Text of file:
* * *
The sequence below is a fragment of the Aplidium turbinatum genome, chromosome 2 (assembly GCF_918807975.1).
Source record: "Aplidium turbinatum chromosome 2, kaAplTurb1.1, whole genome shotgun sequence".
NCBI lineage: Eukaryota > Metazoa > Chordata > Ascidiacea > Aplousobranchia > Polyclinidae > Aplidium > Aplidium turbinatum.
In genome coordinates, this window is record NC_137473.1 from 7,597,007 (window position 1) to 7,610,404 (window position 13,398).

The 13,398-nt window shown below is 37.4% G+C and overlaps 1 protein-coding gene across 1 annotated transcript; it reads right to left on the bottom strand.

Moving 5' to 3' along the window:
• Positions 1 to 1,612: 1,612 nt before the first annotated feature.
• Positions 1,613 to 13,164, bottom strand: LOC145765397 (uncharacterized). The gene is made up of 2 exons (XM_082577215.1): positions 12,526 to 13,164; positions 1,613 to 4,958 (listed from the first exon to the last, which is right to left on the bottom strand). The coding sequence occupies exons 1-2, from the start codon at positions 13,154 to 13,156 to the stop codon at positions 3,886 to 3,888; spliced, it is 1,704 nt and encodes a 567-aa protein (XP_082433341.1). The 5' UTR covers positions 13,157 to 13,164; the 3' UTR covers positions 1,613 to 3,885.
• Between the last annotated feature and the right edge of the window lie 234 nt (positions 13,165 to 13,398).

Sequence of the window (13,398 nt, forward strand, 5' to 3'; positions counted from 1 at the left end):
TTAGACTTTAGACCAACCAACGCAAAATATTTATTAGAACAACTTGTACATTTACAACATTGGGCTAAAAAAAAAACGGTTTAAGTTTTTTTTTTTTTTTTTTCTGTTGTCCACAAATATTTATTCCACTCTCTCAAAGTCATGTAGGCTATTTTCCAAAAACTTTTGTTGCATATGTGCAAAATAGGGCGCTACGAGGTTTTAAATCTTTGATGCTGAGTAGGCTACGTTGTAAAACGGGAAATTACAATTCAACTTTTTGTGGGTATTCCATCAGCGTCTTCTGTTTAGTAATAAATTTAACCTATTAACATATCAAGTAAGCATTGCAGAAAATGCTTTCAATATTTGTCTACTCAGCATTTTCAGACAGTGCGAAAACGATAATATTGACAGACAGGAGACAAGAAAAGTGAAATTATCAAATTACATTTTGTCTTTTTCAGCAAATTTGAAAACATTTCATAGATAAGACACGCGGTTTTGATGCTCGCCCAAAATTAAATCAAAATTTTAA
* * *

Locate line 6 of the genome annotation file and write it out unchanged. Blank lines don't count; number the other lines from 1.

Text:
Moving 5' to 3' along the window: